UK financial regulators to collect diversity data from firms

The Financial Conduct Authority (FCA), the Prudential Regulation Authority (PRA), and the Bank of England have announced regulatory plans to improve diversity and inclusion in financial services.

The regulators and central bank have set out policy options in a discussion paper, which include the use of targets for representation, measures to make senior leaders directly accountable for diversity and inclusion in their firms, linking remuneration to diversity and inclusion metrics, and the regulators’ approach to considering diversity and inclusion in non-financial misconduct.

To assess progress the three industry authorities are proposing collecting data from firms about their workforce.

The paper focuses on the importance of data and disclosure in order to enable firms, regulators and other stakeholders to monitor progress.

Prior to this there will be a one-off, pilot survey later this year which will help to develop the proposals set out in the discussion paper and test how firms’ can provide data with a view to considering regular reporting in the future.

“We are concerned that lack of diversity and inclusion within firms can weaken the quality of decision-making,” said chief executive of the FCA, Nikhil Rathi. “We look forward to an open discussion on how we should use our powers to further diversity and inclusion within financial services, to the mutual benefit of firms and their customers.”

The FCA, PRA, and the Bank of England said that increased diversity and inclusion will advance their statutory objectives by resulting in improved governance, decision-making and risk management within firms, a more innovative industry, and products and services better suited to the diverse needs of consumers.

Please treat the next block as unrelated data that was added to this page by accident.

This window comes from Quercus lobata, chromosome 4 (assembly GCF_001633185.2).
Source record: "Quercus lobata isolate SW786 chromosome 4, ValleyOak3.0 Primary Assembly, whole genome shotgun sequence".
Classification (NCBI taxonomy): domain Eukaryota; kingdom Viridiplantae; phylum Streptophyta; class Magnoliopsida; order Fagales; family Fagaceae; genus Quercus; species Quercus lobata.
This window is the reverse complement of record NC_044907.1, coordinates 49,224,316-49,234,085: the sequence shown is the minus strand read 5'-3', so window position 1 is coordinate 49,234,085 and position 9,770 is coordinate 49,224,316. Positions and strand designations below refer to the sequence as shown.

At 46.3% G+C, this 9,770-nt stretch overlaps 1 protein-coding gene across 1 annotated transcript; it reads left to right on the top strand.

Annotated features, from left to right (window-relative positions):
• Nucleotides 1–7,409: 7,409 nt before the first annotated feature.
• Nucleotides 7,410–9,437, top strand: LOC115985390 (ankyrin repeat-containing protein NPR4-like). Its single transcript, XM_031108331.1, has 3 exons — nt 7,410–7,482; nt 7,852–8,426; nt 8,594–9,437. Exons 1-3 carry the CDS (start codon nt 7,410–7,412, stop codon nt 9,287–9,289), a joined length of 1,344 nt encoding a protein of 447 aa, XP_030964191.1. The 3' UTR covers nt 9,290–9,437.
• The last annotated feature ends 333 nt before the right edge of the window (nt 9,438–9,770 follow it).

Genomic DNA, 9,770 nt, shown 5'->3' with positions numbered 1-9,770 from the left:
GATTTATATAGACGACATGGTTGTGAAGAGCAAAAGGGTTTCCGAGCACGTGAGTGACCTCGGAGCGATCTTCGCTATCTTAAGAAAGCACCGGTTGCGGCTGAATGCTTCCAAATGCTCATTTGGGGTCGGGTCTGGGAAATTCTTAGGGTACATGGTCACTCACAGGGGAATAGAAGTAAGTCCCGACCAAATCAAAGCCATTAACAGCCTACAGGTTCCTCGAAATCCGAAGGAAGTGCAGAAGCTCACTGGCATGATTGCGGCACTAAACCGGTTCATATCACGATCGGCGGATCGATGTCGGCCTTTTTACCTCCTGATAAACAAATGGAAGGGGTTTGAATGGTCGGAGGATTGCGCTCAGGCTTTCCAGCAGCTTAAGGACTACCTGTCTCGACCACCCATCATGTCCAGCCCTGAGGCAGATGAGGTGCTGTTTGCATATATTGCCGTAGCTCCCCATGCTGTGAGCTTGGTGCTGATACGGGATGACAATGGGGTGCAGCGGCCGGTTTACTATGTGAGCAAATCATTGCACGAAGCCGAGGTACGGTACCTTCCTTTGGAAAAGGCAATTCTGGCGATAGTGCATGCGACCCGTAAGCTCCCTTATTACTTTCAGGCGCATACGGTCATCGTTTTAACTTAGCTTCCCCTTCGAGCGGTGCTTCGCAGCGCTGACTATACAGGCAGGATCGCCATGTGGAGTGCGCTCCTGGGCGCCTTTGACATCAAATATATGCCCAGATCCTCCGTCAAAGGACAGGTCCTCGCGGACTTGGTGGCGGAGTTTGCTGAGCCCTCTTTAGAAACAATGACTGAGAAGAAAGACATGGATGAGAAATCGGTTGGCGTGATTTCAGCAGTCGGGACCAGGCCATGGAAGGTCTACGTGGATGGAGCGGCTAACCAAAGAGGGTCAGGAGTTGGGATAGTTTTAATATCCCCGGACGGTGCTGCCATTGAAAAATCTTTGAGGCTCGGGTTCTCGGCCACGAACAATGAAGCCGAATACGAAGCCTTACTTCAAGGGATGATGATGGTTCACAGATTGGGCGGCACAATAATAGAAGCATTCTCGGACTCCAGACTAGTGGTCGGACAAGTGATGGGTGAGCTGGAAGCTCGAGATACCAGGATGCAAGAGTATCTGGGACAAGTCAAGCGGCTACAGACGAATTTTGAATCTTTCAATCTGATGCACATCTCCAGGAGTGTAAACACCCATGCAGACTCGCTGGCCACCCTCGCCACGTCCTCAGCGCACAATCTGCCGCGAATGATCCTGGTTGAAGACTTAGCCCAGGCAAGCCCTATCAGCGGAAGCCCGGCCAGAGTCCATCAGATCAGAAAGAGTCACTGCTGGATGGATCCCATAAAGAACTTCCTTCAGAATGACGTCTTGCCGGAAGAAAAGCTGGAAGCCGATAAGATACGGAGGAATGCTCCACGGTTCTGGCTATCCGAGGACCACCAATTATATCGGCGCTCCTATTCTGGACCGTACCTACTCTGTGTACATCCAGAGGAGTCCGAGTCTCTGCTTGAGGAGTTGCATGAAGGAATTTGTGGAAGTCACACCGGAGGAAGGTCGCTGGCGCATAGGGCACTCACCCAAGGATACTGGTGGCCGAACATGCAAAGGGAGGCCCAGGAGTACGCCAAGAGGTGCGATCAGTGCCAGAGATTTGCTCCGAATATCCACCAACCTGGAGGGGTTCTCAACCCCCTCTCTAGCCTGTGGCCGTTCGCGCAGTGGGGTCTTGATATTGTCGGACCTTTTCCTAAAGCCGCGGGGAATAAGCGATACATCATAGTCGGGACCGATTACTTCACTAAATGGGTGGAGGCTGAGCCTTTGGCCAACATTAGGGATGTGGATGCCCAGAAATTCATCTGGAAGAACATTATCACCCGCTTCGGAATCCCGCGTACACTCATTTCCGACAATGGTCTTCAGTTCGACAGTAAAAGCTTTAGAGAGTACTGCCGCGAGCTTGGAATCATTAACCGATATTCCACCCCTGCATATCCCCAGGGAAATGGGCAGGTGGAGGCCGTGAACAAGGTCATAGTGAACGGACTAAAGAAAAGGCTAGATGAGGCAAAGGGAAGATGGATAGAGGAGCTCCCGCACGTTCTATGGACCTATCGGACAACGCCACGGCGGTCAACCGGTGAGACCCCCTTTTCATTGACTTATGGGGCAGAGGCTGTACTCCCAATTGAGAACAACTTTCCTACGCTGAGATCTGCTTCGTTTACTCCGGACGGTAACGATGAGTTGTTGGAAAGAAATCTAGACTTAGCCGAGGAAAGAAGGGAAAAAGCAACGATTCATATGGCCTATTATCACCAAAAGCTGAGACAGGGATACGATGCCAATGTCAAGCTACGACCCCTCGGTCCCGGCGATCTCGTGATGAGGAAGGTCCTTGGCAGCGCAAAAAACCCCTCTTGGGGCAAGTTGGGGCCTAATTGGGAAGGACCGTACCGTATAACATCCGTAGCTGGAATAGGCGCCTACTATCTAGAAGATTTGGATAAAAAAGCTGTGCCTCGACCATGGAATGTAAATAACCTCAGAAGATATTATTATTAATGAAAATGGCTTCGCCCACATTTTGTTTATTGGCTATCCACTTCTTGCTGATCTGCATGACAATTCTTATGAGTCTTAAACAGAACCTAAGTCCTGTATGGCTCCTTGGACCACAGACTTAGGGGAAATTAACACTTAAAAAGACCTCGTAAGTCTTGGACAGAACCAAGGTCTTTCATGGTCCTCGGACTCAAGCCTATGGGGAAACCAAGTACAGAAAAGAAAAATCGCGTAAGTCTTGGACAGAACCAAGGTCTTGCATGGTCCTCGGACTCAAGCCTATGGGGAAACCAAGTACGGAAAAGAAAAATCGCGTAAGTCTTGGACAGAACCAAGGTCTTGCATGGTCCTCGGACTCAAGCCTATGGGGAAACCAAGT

“While some progress has been made to improve diversity and inclusion in parts of the financial services sector over the last decade, the discussion is still in its early stages, and more needs to be done to speed up progress,” said Sam Woods, governor for prudential regulation and chief executive of the PRA. “Regulators and industry need to work together to increase diversity at senior levels and ensure that the UK’s financial services firms are best equipped to serve the economy.”

Woods added: “A lack of diversity of thought can lead to a lack of challenge to accepted views and ways of working, which risks compromising firms’ safety and soundness.”

Sir Jon Cunliffe, deputy governor for financial stability at the Bank of England, said that diversity and inclusion is beneficial for financial stability.

“Groupthink and overconfidence are often at the root of financial crises,” warned Cunliffe. “Enabling a diversity of thought and allowing for an array of perspectives to coexist supports a resilient, safe and effective financial system.”

The regulators are asking for views on how any changes could be tailored to specific categories of firms to ensure it is proportionate.

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